Interpreting an IR spectrum
An IR spectrum consists of two main regions.
- Fundamental group region
- Fingerprint region
The fundamental group region records IR absorption in the range 4000-1600 cm-1. The peaks obtained in the fundamental group region are characteristic of the stretching vibrations of functional groups in a molecule.
In contrast to that, the fingerprint region lies at the right end of an IR spectrum. It represents IR absorptions below 1600 cm-1. The peaks in this region mainly appear due to the bending vibration of atoms present in a molecule. Vibrational overtones and combination bands also appear in the fingerprint region.
The fingerprint region is more important for the structural identification of a molecule through IR spectroscopy. Two different chemical compounds can have the same functional group moieties such as an O-H group, a C=C, or a C=O group, etc., therefore their fundamental group regions may display similar peaks. But the peaks obtained in their fingerprint regions will vary for sure. In this way, IR spectroscopy helps in structural elucidation and compound identification.
The peaks obtained in the fundamental group and the fingerprint regions of an unknown compound’s IR spectrum should exactly superimpose with that obtained for a pure compound from the IR library.
The importance of Hooke’s law in IR spectroscopy
Hooke’s law empirically relates the stretching frequency of a bond or molecule with different factors as shown below.
where ѵ is the stretching frequency or wavenumber measured in cm-1, f is the force constant that describes the strength of a bond while mA and mB represent the mass of bonded atoms A and B.
From Hooke’s law, we can infer that the greater the strength of a bond, the higher will be its stretching frequency that is required to change its vibrational state of motion. Functional groups containing double and triple bonded atoms lie at higher wavenumbers i.e., at the left end of an IR spectrum. On the other hand, single bonded groups are situated at the far-right end of the IR spectrum.
The hydroxyl (OH) group lies at the far left of an IR spectrum because it possesses a high force constant thus a higher stretching frequency. Conversely, the stretching frequency decreases as the electronegativity of the atom bonded to H increases. As a result, an amine (N-H) group absorbs at a lower stretching frequency as compared to the O-H group.
The fundamental stretching frequencies of some commonly known functional groups are as shown in the table below.
|Functional group||Stretching frequency (cm-1)|
|Carboxylic Acid (-COOH)||1725-1680|
|Free OH group||3650-3600|
|H-bonded OH group||3500-3450|
A specific range of frequencies is given for each functional group because the absorption also depends on the chemical environment of the group. For instance, an alkane (C-H) functional group present as CH3 in a molecule absorbs at a slightly different frequency as opposed to the C-H present as -CH2– or -CH=C- etc.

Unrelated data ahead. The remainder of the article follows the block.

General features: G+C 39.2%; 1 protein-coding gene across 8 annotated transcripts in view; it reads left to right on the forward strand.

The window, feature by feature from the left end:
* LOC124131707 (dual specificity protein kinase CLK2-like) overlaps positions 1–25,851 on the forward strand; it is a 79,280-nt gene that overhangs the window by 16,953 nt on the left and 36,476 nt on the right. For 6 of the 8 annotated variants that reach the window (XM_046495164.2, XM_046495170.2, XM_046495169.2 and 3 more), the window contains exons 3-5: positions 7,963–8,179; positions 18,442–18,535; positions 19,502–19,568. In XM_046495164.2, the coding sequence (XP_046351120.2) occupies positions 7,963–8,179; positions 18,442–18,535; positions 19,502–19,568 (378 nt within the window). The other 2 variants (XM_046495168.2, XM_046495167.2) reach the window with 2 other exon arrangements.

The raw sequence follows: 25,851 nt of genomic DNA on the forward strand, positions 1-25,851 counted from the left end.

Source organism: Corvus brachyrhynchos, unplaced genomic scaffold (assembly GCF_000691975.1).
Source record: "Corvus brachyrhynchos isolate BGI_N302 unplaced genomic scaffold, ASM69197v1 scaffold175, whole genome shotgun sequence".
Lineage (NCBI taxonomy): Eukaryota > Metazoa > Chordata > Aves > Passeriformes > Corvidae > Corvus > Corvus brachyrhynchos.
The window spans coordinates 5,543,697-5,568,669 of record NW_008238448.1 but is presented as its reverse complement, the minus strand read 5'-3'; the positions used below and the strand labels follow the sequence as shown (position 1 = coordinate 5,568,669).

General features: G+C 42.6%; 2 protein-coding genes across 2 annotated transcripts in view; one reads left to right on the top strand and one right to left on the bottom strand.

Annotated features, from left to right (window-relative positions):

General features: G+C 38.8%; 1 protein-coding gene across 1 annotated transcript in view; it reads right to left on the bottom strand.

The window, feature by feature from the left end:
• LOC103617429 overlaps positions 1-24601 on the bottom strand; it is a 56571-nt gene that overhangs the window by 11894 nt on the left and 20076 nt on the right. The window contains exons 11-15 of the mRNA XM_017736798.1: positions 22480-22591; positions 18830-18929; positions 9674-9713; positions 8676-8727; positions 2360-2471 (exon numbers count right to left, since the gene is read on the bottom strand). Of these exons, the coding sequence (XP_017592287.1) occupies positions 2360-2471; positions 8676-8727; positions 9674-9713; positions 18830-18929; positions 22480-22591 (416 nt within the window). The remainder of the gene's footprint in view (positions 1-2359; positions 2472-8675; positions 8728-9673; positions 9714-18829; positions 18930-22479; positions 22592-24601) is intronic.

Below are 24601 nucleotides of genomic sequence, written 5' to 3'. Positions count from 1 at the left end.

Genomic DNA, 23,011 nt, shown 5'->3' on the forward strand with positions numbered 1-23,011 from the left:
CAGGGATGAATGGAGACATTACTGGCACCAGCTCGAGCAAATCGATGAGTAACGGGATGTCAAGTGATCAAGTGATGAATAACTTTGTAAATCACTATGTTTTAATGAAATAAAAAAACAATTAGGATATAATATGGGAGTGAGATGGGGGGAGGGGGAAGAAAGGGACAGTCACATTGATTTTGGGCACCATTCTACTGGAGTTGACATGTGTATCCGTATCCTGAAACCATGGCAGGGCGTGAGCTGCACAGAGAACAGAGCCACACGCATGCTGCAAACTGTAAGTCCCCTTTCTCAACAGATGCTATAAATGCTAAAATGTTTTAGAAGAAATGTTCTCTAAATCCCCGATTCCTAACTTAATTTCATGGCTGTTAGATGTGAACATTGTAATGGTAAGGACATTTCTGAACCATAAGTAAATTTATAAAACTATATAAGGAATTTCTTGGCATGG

An H-bonded OH group absorbs IR radiations at a lower frequency as compared to the free OH group. This is because intramolecular H-bonding lengthens the O-H bond length thus decreasing the force constant (f) a bit. The stretching frequency of O-D (D stands for deuterium, an isotope of hydrogen) is lower than O-H because D has higher mass (m) and stretching frequency is inversely proportional to m.
A broad rounded peak is obtained in the IR spectrum for a free OH group while the peak for H-bonded OH is comparatively less broad such as that obtained for alcohol molecules.
Practice further some very useful tips and tricks for interpreting IR spectra here.
What is IR spectroscopy used for
- IR spectroscopy is used in the pharmaceutical sector for identifying unknown drugs and enantiomers.
- IR spectroscopy is important in research and development for the characterization of newly synthesized chemical compounds and polymers.
- IR spectroscopy helps in food quality control by detecting trace adulterants in a food product that leads to food spoilage.
- The progress of a chemical reaction can be studied mid-way via IR spectroscopic analysis.
- IR spectroscopy is important because it facilitates the analysis of chemical compounds in their inherent physical states (solid, liquid, or gas).
Read other applications of spectroscopy in our article what are the uses of analytical spectroscopic techniques in chemistry.
IR spectroscopy holds a special significance in qualitative analysis. However, a possible limitation of IR spectroscopy is that it usually does not support quantitative analysis of chemical samples as it doesn’t obey the Beer Lamberts’ law. The instrument and working principle discussed in this article primarily belong to the traditional dispersive IR spectroscopic technique. An advanced version of IR spectroscopy that overcomes many of the challenges faced by the traditional technique is Fourier transform infrared (FTIR) spectroscopy.
You may also like to read about one of the most technically advanced spectroscopic techniques so far i.e., NMR spectroscopy.
1. Capuano, E. and S. M. van Ruth (2016). Infrared Spectroscopy: Applications. Encyclopedia of Food and Health. B. Caballero, P. M. Finglas and F. Toldrá. Oxford, Academic Press: 424-431.
2. Chemicals, A. R. (2017). “Infrared spectroscopy.” Analytical procedures and general instructions, ACS.
3. Smith, B. C. (2016). “The infrared spectroscopy of alkenes ” Spectroscopy 31(11): 28-34.
4. Stuart, B. (2005). Infrared Spectroscopy. Kirk‐Othmer Encyclopedia of Chemical Technology, Wiley.